Words Matter


There’s a worldwide effort to change how we think and speak of cognitive disabilities, led by people who are living with dementia.  - Change your language, change your attitude and approaches. We no longer use terms like GIMP, RETARDED, or CRIPPLE. Dropping these derogatory terms changed the culture. People living with all sorts of disabilities are now fully participating members in the community.

No one suggests that it’s easy caring for someone with dementia, including Alzheimer’s. However, we may aggravate our situations by the terms and words we use when we talk and think about dementia. We may not realize how our terminology affects our perceptions of our situations and the people we care for. If we think of caregiving as a burden, it most certainly will be so. If we think a person is an empty shell, we’ll treat her as such and she’ll likely withdraw into herself and “prove” you correct. - On the other hand, we can allow ourselves to go with the flow, include her as much as she wishes and make the best of the moment.

The following lists were compiled by people living with dementia, including Alzheimerʼs.

• Don’t blame the person for the changes in behavior or personality.

• Don’t assume I can’t answer for myself.

• Don’t talk about me to someone else, in front of me.

• Don’t assume we can’t communicate even if we can’t speak.

• Don’t assume we don’t understand just because we are silent.

• Don’t assume because we can’t tell you, your words or actions don’t hurt our feelings.

Excerpts from a long list of common (misguided) terminology:


We don’t identify people by their disorders or diseases: i.e. If we have chronic conditions like diabetes or scoliosis, we wouldn’t want to be referred to as a diabetes person or scoliosis person, would we?

Alzheimer’s person, Demented person should be “A person living with Alzheimer’s or dementia”

Crippling, Demented, Victim, Sufferer, Invisible, Fading, Not all there

Empty shell, Losing it - - - These terms assume that we should use our own standards to judge others. Well - - - whose? - yours or mine?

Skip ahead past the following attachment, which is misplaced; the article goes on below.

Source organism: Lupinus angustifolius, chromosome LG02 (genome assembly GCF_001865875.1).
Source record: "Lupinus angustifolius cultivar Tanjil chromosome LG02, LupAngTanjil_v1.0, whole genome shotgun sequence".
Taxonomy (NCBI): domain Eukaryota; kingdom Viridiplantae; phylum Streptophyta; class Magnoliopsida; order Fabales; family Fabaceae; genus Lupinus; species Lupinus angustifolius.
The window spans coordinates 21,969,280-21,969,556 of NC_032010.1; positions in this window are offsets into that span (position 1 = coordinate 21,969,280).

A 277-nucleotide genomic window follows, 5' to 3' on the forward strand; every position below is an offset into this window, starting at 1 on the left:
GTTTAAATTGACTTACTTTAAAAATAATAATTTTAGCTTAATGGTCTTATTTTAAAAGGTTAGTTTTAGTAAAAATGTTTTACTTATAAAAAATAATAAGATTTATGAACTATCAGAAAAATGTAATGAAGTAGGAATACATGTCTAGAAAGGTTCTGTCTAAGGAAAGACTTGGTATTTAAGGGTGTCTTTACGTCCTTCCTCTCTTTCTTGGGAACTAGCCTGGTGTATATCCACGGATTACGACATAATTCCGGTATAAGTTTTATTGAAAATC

Behavior problem, challenging behaviors, difficult behaviors. Often the “problem” is with the caregiver and a lack of understanding communication A person who has lost his ability to communicate with words will resort to other ways. If he’s frustrated that you don’t get the urgency of his problem, he may flail, gesture and make loud noises. We call this “behavioral expressions.”

Vocalizer, Aggressor, Wanderer, Sundowner, Feeder. We don’t describe each other by our actions, so why do so with people with dementia? We have stripped them of their humanness. 

Fighting Alzheimer’s, War on Alzheimer’s, Win over or beat Alzheimer’s, Battling Alzheimer’s. Combative terms keep us in a negative and often hopeless state. Until we come up with a cure, Alzheimer’s and other dementias are chronic conditions and for everyone’s sake, let’s make the best of our situations.

And lastly The long goodbye. Pleeeeeeease!!! Maybe the most cruel of all. Does this mean that a person starts dying as soon as he is diagnosed? In that case, we could start using that term with any newborn infant, because the truth is we’re all dying a little every day of our lives. So, to borrow from Richard Taylor who lived well for over ten years with a diagnosis of dementia, probably of the Alzheimer’s type: “I’m still ME, so let’s say HELLO”